My Object= The Matchbook
A Cultural Perspective
The most important function of the matchbook is to manually take care of lighting a flame to whatever requires it. Whether it is a candle, a cigar, cigarette or lantern, matchbooks are a simple, cheap way of igniting. It is estimated that of the 500 billion matches used per year, 200 billion are from matchbooks
(http://www.ideafinder.com/history/inventions/matches.htm). Now that there are lighters, the need for the functional use of matchbooks is gradually in decline from their use in the early 1900s. However, there are a few other ways in which matchbooks are utilized in today’s world.
Advertising has been an extremely important function of the matchbook. The first advertisements placed on matchbooks were of opera singers of the Mendleson Opera company in 1889 (http://www.ideafinder.com/history/ inventions/matches.htm). Since then, they can be seen in several places such as restaurants and hotels and are often given out for free as souvenirs. The idea that they are an inexpensive way to market products has helped the business endure through constantly evolving forms of communication. For example, an entire case of matchbooks runs for about eighty dollars, placing each individual match at less than two cents (http://www.i-matchbooks.com/history.html). What also makes them appealing is that the advertisement itself becomes a tangible object which people can not only possess but to use as well. This is much different then simply seeing a television commercial or a print ad.
The other function of the matchbook is through Phillumeny or the hobby of collecting matchboxes and matchbooks (http://en.wikipedia. org/wiki / Phillumeny). With all of the illustrations and images that were printed on the outside covers of matchbooks, certain designs became very popular and very rare. Today, there are still many people who collect matchbooks and the act of preserving the books themselves in considered by many to be an art.
A Technological Perspective
The technological history of the matchbook has been a very basic but important path. There is a one hundred and fifty year history from the conception of the match as an individual element to the creation of the commercial matchbook and within this time there have been a few design changes in both.
Smoking was an activity growing fast throughout the world and soon the need for a portable igniter arose. In 1827, the first “sulphuretted peroxide strikables” were created by an English pharmacist named John Walker. They were yard long sticks with a coding of concentrated sulfur at the end (http://www. ideafinder. com/history/inventions/matches.htm). Besides being far too big for distribution, scientists found that that the coating on these prototypical matches was too explosive when ignited. Initially, scientists had been using a combination of phosphorus and sulfur which together created too much of a reaction. Their goal was to achieve a more controlled reaction with the flame. It wasn’t until the invention of amorphous phosphorous in 1845, also known as red phosphorous, that a matchbook could be conceived (http://www.ideafinder.com /history/ inventions/matches.htm).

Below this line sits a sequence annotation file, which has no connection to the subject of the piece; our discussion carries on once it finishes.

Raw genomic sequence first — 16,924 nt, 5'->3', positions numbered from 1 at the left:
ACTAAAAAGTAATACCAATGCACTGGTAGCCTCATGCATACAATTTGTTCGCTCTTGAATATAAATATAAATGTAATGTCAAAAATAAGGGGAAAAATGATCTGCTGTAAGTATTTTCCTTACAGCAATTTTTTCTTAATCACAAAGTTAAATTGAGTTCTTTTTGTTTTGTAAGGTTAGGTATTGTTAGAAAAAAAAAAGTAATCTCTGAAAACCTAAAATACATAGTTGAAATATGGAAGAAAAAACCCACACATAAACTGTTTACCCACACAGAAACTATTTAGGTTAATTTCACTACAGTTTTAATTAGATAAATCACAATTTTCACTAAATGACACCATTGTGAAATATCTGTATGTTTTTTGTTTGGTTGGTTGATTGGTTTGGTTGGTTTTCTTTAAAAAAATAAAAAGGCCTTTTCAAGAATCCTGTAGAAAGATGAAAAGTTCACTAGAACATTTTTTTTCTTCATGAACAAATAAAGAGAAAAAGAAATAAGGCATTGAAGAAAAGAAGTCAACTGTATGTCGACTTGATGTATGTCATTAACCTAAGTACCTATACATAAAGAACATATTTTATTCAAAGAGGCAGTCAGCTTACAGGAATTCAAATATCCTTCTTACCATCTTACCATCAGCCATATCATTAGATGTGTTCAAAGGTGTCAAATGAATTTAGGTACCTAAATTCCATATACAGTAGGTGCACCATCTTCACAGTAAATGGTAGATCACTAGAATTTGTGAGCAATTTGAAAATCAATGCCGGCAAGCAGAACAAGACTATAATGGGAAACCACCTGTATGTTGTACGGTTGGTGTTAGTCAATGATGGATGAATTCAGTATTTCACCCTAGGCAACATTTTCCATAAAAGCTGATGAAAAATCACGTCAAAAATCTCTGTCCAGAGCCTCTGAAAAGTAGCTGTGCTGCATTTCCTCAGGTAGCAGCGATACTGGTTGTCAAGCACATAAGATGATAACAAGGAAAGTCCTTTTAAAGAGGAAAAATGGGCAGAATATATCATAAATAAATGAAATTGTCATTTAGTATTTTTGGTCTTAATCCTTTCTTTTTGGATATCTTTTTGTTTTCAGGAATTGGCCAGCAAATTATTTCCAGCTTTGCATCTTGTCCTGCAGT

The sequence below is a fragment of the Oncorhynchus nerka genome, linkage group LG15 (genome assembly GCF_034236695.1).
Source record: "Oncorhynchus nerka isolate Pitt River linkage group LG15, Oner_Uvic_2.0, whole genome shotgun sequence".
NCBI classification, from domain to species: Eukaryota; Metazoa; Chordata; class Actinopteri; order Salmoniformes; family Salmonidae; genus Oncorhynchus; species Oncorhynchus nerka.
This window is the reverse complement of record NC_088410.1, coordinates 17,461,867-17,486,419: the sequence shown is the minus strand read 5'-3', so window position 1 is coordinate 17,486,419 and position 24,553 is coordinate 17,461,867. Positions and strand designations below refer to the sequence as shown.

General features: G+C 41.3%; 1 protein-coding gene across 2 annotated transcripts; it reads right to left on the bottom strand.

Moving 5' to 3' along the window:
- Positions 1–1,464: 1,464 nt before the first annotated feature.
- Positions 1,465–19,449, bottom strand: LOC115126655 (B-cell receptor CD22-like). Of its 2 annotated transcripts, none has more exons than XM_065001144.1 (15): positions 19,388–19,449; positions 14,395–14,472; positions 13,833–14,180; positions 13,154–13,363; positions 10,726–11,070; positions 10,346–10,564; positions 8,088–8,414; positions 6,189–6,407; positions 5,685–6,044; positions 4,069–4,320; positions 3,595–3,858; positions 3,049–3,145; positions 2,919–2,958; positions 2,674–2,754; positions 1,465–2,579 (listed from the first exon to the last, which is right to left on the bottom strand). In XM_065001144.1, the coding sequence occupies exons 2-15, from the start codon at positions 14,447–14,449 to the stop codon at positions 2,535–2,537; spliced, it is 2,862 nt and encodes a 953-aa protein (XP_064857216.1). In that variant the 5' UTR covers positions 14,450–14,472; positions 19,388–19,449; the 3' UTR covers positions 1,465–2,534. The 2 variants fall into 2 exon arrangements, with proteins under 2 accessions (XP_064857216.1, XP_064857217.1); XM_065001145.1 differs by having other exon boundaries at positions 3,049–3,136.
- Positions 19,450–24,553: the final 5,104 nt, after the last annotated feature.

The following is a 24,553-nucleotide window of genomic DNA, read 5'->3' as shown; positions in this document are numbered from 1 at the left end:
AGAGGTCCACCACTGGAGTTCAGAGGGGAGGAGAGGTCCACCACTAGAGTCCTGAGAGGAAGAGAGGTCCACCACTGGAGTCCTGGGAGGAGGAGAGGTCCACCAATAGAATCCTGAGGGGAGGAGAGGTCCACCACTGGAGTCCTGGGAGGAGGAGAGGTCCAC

A inventor named Joshua Pusey is known for coming up with the first matchbook. His idea originated from an encounter he had at a dinner party. He had wanted to light his cigar and found that reaching into his pocket for his bulky box of matches was far too cumbersome. Matches as well as the boxes were too large. Pusey had wondered why matches could not be made out of cardboard, which was light, flexible and also flammable. Up until this point, the match was strictly made out of wood. Eventually he patented his design for “flexibles” which consisted of a case made of simple cardboard along with a striking strip located on the inside of the matchbook and several coated matches usually ranging between 20 and 50 matches per book (http:// http://www.i- matchbooks.com/ history .html). Pusey’s design however did have a major flaw. He had placed the striking strip on the inside of the case, which would ignite all of the matches inside. Not until the Diamond Match Company bought the patent off of Pusey was the striking strip placed on the outside (http://home.nycap.rr.com/useless/matches/index.html).
Today, the two standards of matches are strike anywhere matches and safety matches. Matchbooks contain safety matches which contain potassium chlorate. Both the striking strip and the match tip contain these elements and create the energy to generate the flame along with the presence of oxygen (From Encyclopedia Americana, Vol 18, 1993 ed, Grober Incorporated). They still maintain their simple compact folder design with images and advertisements placed on the outside cover.
(All of the Images attached to this Blog are from the Google Images Search at http://www.google.com)